Terry Hanck Band
Fall Dance (2008), Calgary International Blues Festival (2012)

“Terry Hanck is the funkiest, sexiest, most prolific and talented singer/songwriter/musician on the earth. He has to be Jr. Walker’s bastard child.” Tracy Nelson

To borrow from the title of one of the dozen original tunes on his fifth CD, Terry Hanck has got his shit totally together – as a saxophonist, singer, bandleader, and songwriter.

Anyone who’s followed the tall tenor man (ten years with Elvin Bishop) knows that Hanck is one of the most formidable saxophonists in the blues and soul business. He has a virile tone and attack and an uncanny command of upper-register notes never meant to be played on the Selmer Mark VI he’s long favored. Unlike many early R&B honkers who hit squealing notes of indefinite pitch by biting down on their reeds, Hanck can climb to true pitches an octave above the instrument’s intended register through the use of tricky fingering, much as his main tenor hero, the late, great Jr. Walker, once had. And Hanck’s big tone and ability to sustain notes can be traced in part to the breath control he developed during his lifelong passion for free-diving. For most of his adult life, Hanck has lived near the ocean, for years near Santa Cruz and now currently a block from the beach on Singer Island, Florida, where the warm water is ideal for surfing and diving.

Blowing the horn has contributed to making Hanck a commanding singer. “It helps the diaphragm and control” he says. Check his effortlessly and soulfully gospel-derived melismas on such songs as the swamp-tinged “My Last Teardrop” and the Memphis-styled “Good Kind of Lovin.’” Hanck’s current rhythm section consists of guitarist Johnny “Cat” Soubrand, bassist Michael “Fly” Brooks, and drummer Butch Cousins. Hanck’s former guitarist, Chris “Kid” Andersen (Charlie Musselwhite, Rick Estrin & The Nightcats), also solos on many selections, plays rhythm & bass, and contributed his all-around wizardry in producing the disc. Elvin Bishop lends his signature touch to two numbers, and Los Lobos’ Steve Berlin blows baritone sax on two others. Also making guest appearances are keyboardists Jimmy Pugh and Bob Welsh. Tracy Nelson adds harmony vocals to “Good Kind of Loving.” Nelson sang Hanck’s “Quicksand” (with Hanck himself on tenor) for the 2005 movie Forty Shades of Blue starring Rip Torn.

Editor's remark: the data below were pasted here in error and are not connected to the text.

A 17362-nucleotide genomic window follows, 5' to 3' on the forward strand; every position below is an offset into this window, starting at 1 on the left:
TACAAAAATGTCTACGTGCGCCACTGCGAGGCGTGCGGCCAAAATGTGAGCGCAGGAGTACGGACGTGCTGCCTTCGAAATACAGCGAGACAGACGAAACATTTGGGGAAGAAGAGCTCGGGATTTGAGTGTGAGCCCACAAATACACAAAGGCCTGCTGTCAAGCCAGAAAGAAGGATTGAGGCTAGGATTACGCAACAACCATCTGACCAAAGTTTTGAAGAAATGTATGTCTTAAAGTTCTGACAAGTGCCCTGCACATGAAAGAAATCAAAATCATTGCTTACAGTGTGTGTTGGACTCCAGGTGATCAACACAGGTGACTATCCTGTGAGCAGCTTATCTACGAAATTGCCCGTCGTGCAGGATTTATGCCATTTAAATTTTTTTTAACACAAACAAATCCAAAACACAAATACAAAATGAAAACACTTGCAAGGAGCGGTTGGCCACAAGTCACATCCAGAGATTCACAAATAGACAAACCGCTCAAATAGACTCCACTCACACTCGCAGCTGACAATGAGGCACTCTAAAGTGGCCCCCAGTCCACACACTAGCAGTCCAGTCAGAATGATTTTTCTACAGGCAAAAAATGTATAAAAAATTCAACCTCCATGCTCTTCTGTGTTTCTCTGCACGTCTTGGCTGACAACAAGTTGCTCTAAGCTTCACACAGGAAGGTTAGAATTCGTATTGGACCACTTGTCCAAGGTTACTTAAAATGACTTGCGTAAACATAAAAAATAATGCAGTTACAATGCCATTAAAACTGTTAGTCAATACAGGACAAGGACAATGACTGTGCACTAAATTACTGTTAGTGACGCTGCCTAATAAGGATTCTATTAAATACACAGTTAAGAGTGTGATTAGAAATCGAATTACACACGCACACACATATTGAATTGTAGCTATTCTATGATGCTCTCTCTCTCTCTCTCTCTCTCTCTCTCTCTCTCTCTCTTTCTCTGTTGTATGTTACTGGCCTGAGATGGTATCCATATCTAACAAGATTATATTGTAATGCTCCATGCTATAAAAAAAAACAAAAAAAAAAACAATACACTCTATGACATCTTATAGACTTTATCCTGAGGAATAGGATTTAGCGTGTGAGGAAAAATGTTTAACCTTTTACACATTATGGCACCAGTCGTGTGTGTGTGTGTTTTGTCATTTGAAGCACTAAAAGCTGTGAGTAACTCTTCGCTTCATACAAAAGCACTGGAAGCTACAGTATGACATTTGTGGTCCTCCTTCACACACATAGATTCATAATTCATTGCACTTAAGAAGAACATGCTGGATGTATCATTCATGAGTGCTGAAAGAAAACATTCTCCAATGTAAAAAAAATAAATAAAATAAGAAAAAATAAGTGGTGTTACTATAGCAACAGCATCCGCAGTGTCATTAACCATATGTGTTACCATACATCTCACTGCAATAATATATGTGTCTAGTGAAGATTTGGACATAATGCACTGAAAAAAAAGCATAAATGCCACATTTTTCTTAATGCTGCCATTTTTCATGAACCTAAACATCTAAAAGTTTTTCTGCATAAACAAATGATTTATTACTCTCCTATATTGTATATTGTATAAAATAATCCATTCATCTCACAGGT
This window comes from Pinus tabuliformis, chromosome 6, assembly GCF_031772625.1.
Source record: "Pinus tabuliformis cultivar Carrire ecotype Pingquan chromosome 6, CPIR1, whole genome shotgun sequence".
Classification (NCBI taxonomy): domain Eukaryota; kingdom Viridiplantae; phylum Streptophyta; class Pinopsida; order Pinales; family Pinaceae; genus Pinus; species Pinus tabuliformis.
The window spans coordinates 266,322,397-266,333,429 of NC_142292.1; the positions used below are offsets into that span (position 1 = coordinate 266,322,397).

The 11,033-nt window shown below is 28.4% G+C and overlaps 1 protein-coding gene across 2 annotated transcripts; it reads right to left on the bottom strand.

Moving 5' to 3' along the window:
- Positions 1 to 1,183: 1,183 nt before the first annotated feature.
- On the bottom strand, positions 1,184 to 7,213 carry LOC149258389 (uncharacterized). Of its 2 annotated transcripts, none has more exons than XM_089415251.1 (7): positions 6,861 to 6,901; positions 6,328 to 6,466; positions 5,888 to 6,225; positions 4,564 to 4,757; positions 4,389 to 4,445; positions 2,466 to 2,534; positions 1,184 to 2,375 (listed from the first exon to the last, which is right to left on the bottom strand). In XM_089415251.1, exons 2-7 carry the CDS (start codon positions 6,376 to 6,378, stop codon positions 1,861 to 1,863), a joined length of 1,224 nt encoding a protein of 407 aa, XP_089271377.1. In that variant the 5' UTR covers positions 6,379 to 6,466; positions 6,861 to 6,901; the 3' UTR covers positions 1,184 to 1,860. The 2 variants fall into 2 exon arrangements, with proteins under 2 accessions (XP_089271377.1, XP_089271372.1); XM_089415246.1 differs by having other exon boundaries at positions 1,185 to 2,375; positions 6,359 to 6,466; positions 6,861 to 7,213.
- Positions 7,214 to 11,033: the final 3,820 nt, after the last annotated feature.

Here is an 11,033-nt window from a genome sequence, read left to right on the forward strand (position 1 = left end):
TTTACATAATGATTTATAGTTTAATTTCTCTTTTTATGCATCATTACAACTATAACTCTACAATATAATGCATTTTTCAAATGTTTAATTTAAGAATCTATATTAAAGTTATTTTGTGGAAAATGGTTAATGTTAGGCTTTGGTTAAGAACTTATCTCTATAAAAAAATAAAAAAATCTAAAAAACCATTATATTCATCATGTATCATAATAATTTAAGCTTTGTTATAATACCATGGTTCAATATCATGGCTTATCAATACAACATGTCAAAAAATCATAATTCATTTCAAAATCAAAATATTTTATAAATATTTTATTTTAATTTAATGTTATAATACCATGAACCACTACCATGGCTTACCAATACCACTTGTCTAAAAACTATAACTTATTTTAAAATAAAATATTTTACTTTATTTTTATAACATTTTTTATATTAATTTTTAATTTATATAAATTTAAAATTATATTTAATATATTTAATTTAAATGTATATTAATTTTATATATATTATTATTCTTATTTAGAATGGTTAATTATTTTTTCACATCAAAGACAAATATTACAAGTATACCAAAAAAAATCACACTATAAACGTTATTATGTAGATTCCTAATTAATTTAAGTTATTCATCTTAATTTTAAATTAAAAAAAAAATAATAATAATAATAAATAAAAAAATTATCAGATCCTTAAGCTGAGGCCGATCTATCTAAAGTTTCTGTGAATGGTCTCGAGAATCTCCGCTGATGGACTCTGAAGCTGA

Hanck has long been writing songs, but Always is the first CD on which he penned every one of them. “Stylistically,” he says of his songs, “my time frame goes from, like, the early ‘50s to the early ‘70s.” From the instrumental title track, inspired in part by Ben Webster’s 1951 recordings with Johnny Otis, to the Motor City boogaloo sounds of “Stingy,” the Twist-imbued “Deep Fried Twinkies,” the Rolling Stones-like treatment of “Quicksand,” and, of course, the blues, Hanck cuts a wide stylistic swath.

– Lee Hildebrand, contributor to the San Francisco Chronicle Sunday Datebook and Living Blues Magazine. Johnny "Cat" Soubrand

A Northern California favorite for many years, Johnny the Cat is a familiar figure with his gorgeous gold-topped Gibson Les Paul slung over his shoulder. In the past, he has played with harp man Mark Hummel. He has been with Terry Hanck for over three years.

Electric bass man Tim Wagar has been an integral part of the Bay Area music scene since 1974; working with blues and soul greats such as Lavern Baker, Lowell Fulson, Otis Rush, Bo Diddley, Jimmy McCracklin, James Cotton, Floyd Dixon, Robert Lockwood Jr. and many more. He's toured throughout the US, Japan, and Europe, and recorded numerous projects including Taj Mahal's “Shakin’ a Tailfeather” and Howard Tate “Live." Butch Cousins

Born in the Bay Area, he and his brother, bassist Richard Cousins( Robert Cray) grew up in Tacoma, Washington. Butch has worked with Robert Cray, Curtis Salgado, Terry Robb, Chris Cain, Frankie Lee and Bobby Murray. Butch has been drumming for Terrry Hanck for over eight years.